In this interview with the brother and sister directors the problem becomes painfully obvious. During the entire interview the brother does most of the talking but doesn’t say anything of substance.

I will keep watching when the next season comes out but I might just fast forward through most of the man’s episodes.

These series may have a catalytic effect on the German television landscape. By their very existence they educate the tastes of an audience that might not have known or expected something like this to be possible. And actually creating something good in turn makes it so that other tv makers can’t hide behind the excuse that the whole landscape is mediocre. Who knows what more may be possible.

Actually it’s about ethics in software engineering

This is an expanded transcription of a tweetstorm (based partially on conversations with Peter) that starts at this Tweet about the Volkswagen emissions scandal but actually as we go along it will be clear that it is about ethics in software engineering. First the news that started it all.

Volkswagen’s US head Michael Horn blamed his engineers during a testimony about the emissions scandal.

Does anybody believe a German multinational is agile enough for a couple of engineers to be able to ship a feature without oversight? Because on the one side as people have commented if this were true that would leave huge questions open when it comes to their quality control and delivery process. On the other side if true it would be a refreshing level of agility in a German corporation. A car maker that uses the tagline ‘move fast and break things’ would certainly be a novelty.

I would be curious to see what the codebase of a modern car looks like but thanks to the DMCA that will probably never happen. Unless maybe if somebody dumps the VW code during the CCC this year?

This isn’t about car manufacturing or recruiting engineers, this is actually about ethics in software engineering. How this will affect VW’s chances of hiring the best engineers (“Volkswagen, and how not to describe your employees”) is one issue. They couldn’t hire the best anyway but they will likely always be able to hire a fair level of talent. To write good code, having a clear vision and a stable process are more important than having a mythical 10x engineer on your team. The questions now are why this took so long to be discovered and what the consequences are for the various parties involved.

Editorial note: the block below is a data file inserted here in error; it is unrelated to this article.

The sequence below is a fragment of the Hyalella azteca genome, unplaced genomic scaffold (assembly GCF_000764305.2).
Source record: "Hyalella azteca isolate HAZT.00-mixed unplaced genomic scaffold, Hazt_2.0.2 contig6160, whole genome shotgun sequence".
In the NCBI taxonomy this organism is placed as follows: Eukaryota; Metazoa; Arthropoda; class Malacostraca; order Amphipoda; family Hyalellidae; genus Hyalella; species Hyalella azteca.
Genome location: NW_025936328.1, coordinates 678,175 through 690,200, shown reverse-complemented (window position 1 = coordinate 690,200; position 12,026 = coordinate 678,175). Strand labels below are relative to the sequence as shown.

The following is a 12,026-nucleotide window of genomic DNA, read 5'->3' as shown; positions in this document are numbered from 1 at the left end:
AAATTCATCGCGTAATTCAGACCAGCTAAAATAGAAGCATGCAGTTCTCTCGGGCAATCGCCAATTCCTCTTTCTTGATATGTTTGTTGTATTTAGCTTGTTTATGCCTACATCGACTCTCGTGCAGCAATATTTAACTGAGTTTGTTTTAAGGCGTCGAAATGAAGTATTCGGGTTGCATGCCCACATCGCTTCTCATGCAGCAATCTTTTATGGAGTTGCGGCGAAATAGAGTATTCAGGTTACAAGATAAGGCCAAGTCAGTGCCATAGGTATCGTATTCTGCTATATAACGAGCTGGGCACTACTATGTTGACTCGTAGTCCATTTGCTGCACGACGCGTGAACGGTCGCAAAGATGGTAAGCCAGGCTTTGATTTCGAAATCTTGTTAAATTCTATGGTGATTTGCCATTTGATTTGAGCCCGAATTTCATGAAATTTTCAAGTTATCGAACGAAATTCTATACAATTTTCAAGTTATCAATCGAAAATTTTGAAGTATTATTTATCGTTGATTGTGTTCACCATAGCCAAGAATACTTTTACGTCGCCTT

I will focus on the software engineers because I am one and because I think they will be underrepresented.

Programmers could get away not caring about ethics when it involved being callous with user data or new ways to serve banner ads. The proliferation of really weird privacy-invading ad tech used to be considered a perfectly acceptable way for engineers to spend their time. Even the leak of sensitive user data like in the Ashley Madison hack was more or less business as usual among digital companies. Software companies being liable for their errors and engineers engaging in ethical behaviour were considered optional.

Not anymore. You probably wish you hadn’t snoozed through that ethics class in university. Not that that would have helped that much. Unlike many others, in university we got courses in both ethics and in the history of science and technology. Courses which at the time were much maligned by my fellow students for their lack of practical application. They were right that that course wouldn’t have helped you much by itself, but some basic level of understanding on this subject is nice to have.

Besides continuing to teach ethics, schools should teach engineers about rights and liability. Those courses in ethics could be supplemented by a practical course about your rights and liabilities when you are working at somebody else’s company or at your own. It used to be that either nobody cared about this stuff or that the company would bear the consequences. Both of those notions seem fairly shaky right now.

What do you do when your boss tells you to implement a feature, or very very strongly encourages you to reach a certain outcome? What VW seems to be arguing is that nobody gave the order to build this specific feature but it arose from a rogue group of people. That seems just as unlikely as the case where this was mandated but VW management maintained the operational security required to keep it a secret. The investigation almost certainly will reveal that an order was given and who gave it.

In an ideal company a manager of course will not tell their people how to do their work. Your boss should give you an ‘Auftrag’ (assignment) to reach certain strategic goals and leave it to you to determine the best way of getting there. They will trust that you will operate to the best of your ‘Fingerspitzengefühl’ (working knowledge) within the framework that is the norm in the ‘Einheit’ (unity) that is the company. This all borrowed liberally from Chet Richards’s excellent Certain to Win.

Even if an order was not given this points to an atmosphere in which exerting huge pressure is normal and where people consider it standard operating practice to cut corners maybe even without informing their superiors.

What recourse does a software engineer have in that situation? The current policy situation and broader environment suggest they have almost none.